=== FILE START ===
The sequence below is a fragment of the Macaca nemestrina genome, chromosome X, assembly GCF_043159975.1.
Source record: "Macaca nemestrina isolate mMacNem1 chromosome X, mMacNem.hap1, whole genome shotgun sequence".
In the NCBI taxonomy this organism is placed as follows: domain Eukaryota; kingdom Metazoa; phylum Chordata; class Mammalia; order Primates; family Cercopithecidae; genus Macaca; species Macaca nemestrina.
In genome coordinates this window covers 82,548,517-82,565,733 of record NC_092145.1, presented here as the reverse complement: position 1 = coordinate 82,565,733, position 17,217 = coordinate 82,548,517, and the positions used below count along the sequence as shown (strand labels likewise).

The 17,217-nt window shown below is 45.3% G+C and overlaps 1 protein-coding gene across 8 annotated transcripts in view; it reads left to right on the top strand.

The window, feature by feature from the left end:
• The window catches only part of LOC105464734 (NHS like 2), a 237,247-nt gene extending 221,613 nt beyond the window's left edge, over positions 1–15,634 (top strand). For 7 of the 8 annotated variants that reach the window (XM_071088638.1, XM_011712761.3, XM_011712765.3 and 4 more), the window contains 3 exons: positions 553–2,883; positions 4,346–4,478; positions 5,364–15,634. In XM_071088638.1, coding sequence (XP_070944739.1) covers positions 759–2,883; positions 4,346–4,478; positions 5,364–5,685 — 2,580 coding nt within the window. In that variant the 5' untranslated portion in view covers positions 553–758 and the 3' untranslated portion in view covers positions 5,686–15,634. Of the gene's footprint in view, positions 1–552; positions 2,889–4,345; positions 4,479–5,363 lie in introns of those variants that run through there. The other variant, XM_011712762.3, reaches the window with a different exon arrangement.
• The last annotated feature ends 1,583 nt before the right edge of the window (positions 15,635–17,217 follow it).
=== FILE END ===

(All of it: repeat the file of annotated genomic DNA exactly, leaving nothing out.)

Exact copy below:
The sequence below is a fragment of the Macaca nemestrina genome, chromosome X, assembly GCF_043159975.1.
Source record: "Macaca nemestrina isolate mMacNem1 chromosome X, mMacNem.hap1, whole genome shotgun sequence".
In the NCBI taxonomy this organism is placed as follows: domain Eukaryota; kingdom Metazoa; phylum Chordata; class Mammalia; order Primates; family Cercopithecidae; genus Macaca; species Macaca nemestrina.
In genome coordinates this window covers 82,548,517-82,565,733 of record NC_092145.1, presented here as the reverse complement: position 1 = coordinate 82,565,733, position 17,217 = coordinate 82,548,517, and the positions used below count along the sequence as shown (strand labels likewise).

The 17,217-nt window shown below is 45.3% G+C and overlaps 1 protein-coding gene across 8 annotated transcripts in view; it reads left to right on the top strand.

The window, feature by feature from the left end:
• The window catches only part of LOC105464734 (NHS like 2), a 237,247-nt gene extending 221,613 nt beyond the window's left edge, over positions 1–15,634 (top strand). For 7 of the 8 annotated variants that reach the window (XM_071088638.1, XM_011712761.3, XM_011712765.3 and 4 more), the window contains 3 exons: positions 553–2,883; positions 4,346–4,478; positions 5,364–15,634. In XM_071088638.1, coding sequence (XP_070944739.1) covers positions 759–2,883; positions 4,346–4,478; positions 5,364–5,685 — 2,580 coding nt within the window. In that variant the 5' untranslated portion in view covers positions 553–758 and the 3' untranslated portion in view covers positions 5,686–15,634. Of the gene's footprint in view, positions 1–552; positions 2,889–4,345; positions 4,479–5,363 lie in introns of those variants that run through there. The other variant, XM_011712762.3, reaches the window with a different exon arrangement.
• The last annotated feature ends 1,583 nt before the right edge of the window (positions 15,635–17,217 follow it).